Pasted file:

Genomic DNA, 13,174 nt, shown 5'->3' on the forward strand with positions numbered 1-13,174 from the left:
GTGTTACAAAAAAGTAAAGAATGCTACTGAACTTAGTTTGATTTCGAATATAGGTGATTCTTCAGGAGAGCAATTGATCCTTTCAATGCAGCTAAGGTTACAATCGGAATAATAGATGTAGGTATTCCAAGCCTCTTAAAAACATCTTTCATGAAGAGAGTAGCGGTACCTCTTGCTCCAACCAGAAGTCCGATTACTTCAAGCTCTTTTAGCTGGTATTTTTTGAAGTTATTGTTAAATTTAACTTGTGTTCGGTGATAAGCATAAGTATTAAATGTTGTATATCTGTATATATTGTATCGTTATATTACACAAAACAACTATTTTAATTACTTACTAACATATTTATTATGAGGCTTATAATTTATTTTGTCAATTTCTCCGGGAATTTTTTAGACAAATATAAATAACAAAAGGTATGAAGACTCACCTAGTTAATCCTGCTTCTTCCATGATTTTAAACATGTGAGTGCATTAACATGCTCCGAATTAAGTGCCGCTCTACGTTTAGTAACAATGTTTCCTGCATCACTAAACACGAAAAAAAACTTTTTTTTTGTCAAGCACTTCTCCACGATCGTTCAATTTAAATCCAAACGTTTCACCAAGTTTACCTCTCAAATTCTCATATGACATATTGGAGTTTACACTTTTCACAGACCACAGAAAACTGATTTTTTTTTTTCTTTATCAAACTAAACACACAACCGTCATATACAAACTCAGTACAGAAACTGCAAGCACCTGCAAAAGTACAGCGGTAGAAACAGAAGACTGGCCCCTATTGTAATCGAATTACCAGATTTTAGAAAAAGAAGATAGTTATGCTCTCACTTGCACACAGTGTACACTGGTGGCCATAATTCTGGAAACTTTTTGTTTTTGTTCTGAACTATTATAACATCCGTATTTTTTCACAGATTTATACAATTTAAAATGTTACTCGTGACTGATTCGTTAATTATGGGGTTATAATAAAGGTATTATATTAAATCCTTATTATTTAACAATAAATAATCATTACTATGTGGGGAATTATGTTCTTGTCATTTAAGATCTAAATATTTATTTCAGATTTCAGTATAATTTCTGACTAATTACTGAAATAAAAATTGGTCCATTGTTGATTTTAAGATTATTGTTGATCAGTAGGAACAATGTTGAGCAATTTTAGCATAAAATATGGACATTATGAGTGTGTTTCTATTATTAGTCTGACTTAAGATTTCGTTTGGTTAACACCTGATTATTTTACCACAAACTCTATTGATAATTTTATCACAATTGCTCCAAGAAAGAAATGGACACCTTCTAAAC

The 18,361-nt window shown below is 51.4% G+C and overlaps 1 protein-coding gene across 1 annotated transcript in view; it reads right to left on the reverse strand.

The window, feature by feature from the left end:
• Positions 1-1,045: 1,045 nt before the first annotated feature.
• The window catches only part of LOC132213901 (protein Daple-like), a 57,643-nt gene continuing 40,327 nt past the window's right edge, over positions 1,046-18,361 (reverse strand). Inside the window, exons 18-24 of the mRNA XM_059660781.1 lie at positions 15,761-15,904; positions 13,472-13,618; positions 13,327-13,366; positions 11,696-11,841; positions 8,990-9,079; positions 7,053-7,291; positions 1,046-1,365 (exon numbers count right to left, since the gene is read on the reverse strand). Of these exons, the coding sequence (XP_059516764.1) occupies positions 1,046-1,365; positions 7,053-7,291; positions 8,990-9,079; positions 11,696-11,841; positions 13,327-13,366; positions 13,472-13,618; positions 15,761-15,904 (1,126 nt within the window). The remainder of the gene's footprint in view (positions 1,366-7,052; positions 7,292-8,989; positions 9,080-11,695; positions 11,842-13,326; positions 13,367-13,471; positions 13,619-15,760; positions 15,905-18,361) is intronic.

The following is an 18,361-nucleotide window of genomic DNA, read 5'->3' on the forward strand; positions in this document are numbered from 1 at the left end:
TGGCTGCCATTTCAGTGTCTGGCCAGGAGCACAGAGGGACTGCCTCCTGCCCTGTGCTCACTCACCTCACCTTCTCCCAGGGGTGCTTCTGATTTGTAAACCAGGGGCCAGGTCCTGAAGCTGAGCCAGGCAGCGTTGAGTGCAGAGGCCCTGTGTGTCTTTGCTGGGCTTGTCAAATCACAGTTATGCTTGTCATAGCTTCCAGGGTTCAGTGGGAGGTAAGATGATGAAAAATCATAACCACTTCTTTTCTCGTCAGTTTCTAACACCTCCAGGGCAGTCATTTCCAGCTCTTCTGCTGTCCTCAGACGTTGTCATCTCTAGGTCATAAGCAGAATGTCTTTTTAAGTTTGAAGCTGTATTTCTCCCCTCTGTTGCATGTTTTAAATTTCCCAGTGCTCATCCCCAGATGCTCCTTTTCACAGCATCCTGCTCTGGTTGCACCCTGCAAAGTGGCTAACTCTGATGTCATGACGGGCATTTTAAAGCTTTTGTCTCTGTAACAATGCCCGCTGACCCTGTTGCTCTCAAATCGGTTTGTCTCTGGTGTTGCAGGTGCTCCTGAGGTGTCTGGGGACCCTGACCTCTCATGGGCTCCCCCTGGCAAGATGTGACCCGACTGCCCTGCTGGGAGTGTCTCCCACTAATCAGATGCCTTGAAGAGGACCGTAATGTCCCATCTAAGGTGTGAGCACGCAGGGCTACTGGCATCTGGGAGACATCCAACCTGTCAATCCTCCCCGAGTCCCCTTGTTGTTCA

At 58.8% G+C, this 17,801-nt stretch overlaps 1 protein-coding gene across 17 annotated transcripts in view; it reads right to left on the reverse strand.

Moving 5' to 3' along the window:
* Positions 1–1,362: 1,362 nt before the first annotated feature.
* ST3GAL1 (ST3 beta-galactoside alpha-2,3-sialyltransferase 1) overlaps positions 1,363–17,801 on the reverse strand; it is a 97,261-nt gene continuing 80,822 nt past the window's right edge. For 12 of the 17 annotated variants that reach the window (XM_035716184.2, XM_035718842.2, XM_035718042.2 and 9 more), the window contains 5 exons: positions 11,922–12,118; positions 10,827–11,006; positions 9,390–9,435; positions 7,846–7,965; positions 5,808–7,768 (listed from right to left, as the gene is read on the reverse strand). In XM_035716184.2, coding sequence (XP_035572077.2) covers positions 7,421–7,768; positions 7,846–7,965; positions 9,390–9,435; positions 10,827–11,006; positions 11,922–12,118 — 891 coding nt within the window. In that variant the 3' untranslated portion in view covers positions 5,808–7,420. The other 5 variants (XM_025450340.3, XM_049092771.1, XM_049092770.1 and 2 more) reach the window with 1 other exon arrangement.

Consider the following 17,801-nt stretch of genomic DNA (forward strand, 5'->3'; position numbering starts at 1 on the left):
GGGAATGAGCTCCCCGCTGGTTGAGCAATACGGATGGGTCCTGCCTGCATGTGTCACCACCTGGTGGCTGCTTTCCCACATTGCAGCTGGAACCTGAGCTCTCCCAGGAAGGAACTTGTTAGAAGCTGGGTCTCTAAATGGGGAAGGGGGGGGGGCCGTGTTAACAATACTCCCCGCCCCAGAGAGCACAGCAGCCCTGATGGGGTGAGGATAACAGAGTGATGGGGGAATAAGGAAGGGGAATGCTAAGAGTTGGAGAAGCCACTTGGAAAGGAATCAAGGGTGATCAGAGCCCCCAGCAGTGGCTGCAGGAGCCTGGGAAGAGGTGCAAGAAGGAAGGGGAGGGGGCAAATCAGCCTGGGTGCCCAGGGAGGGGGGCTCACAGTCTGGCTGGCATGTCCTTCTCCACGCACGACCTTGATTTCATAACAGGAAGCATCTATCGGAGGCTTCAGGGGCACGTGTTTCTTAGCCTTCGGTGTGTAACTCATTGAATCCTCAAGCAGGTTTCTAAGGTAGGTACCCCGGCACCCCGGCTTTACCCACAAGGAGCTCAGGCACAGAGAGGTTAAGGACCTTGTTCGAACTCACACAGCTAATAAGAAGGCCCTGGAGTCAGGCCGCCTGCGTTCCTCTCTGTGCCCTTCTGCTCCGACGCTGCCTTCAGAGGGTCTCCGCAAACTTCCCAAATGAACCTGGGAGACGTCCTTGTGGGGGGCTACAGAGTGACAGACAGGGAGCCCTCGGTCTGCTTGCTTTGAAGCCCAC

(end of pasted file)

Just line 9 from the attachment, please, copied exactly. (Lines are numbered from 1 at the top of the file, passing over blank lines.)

At 58.8% G+C, this 17,801-nt stretch overlaps 1 protein-coding gene across 17 annotated transcripts in view; it reads right to left on the reverse strand.